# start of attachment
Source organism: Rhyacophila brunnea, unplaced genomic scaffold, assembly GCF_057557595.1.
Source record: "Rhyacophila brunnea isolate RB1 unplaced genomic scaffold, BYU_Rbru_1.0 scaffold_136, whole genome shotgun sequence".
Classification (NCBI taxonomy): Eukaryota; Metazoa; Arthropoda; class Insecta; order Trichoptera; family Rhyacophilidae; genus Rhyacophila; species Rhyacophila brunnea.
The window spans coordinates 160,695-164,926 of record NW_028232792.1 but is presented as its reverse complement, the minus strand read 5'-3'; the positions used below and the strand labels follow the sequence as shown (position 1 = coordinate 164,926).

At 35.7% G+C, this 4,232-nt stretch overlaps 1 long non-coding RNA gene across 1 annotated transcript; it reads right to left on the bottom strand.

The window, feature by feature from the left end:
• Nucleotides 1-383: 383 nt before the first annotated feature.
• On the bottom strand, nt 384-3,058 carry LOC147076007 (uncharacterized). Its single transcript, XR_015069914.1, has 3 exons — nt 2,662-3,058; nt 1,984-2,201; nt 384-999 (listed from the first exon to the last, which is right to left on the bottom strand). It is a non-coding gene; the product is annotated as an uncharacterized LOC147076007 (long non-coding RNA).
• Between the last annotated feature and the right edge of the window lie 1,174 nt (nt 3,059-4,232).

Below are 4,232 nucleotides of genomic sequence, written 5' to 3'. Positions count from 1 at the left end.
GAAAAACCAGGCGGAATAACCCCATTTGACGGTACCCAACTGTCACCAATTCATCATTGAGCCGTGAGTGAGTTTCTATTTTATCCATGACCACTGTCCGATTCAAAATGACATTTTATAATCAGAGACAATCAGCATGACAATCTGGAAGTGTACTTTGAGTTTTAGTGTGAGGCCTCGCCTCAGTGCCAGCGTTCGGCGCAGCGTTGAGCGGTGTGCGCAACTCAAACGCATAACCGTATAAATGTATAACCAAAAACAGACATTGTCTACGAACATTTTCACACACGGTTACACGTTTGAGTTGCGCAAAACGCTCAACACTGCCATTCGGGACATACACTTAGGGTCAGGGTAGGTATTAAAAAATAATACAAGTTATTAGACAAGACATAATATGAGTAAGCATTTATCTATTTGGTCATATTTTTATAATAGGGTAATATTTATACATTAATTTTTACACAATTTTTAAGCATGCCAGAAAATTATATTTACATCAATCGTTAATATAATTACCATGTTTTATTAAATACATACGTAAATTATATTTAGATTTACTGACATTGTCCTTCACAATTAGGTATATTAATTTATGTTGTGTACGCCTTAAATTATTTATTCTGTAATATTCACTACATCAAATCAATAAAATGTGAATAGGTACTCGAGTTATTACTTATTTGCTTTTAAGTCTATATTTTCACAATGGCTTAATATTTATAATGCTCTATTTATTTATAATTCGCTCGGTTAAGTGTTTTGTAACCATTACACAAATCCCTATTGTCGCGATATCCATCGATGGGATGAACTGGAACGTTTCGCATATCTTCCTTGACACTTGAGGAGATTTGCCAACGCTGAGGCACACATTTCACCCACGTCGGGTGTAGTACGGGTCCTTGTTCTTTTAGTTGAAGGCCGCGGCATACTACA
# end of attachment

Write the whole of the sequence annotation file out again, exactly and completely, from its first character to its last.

Source organism: Rhyacophila brunnea, unplaced genomic scaffold, assembly GCF_057557595.1.
Source record: "Rhyacophila brunnea isolate RB1 unplaced genomic scaffold, BYU_Rbru_1.0 scaffold_136, whole genome shotgun sequence".
Classification (NCBI taxonomy): Eukaryota; Metazoa; Arthropoda; class Insecta; order Trichoptera; family Rhyacophilidae; genus Rhyacophila; species Rhyacophila brunnea.
The window spans coordinates 160,695-164,926 of record NW_028232792.1 but is presented as its reverse complement, the minus strand read 5'-3'; the positions used below and the strand labels follow the sequence as shown (position 1 = coordinate 164,926).

At 35.7% G+C, this 4,232-nt stretch overlaps 1 long non-coding RNA gene across 1 annotated transcript; it reads right to left on the bottom strand.

The window, feature by feature from the left end:
• Nucleotides 1-383: 383 nt before the first annotated feature.
• On the bottom strand, nt 384-3,058 carry LOC147076007 (uncharacterized). Its single transcript, XR_015069914.1, has 3 exons — nt 2,662-3,058; nt 1,984-2,201; nt 384-999 (listed from the first exon to the last, which is right to left on the bottom strand). It is a non-coding gene; the product is annotated as an uncharacterized LOC147076007 (long non-coding RNA).
• Between the last annotated feature and the right edge of the window lie 1,174 nt (nt 3,059-4,232).

Below are 4,232 nucleotides of genomic sequence, written 5' to 3'. Positions count from 1 at the left end.
GAAAAACCAGGCGGAATAACCCCATTTGACGGTACCCAACTGTCACCAATTCATCATTGAGCCGTGAGTGAGTTTCTATTTTATCCATGACCACTGTCCGATTCAAAATGACATTTTATAATCAGAGACAATCAGCATGACAATCTGGAAGTGTACTTTGAGTTTTAGTGTGAGGCCTCGCCTCAGTGCCAGCGTTCGGCGCAGCGTTGAGCGGTGTGCGCAACTCAAACGCATAACCGTATAAATGTATAACCAAAAACAGACATTGTCTACGAACATTTTCACACACGGTTACACGTTTGAGTTGCGCAAAACGCTCAACACTGCCATTCGGGACATACACTTAGGGTCAGGGTAGGTATTAAAAAATAATACAAGTTATTAGACAAGACATAATATGAGTAAGCATTTATCTATTTGGTCATATTTTTATAATAGGGTAATATTTATACATTAATTTTTACACAATTTTTAAGCATGCCAGAAAATTATATTTACATCAATCGTTAATATAATTACCATGTTTTATTAAATACATACGTAAATTATATTTAGATTTACTGACATTGTCCTTCACAATTAGGTATATTAATTTATGTTGTGTACGCCTTAAATTATTTATTCTGTAATATTCACTACATCAAATCAATAAAATGTGAATAGGTACTCGAGTTATTACTTATTTGCTTTTAAGTCTATATTTTCACAATGGCTTAATATTTATAATGCTCTATTTATTTATAATTCGCTCGGTTAAGTGTTTTGTAACCATTACACAAATCCCTATTGTCGCGATATCCATCGATGGGATGAACTGGAACGTTTCGCATATCTTCCTTGACACTTGAGGAGATTTGCCAACGCTGAGGCACACATTTCACCCACGTCGGGTGTAGTACGGGTCCTTGTTCTTTTAGTTGAAGGCCGCGGCATACTACA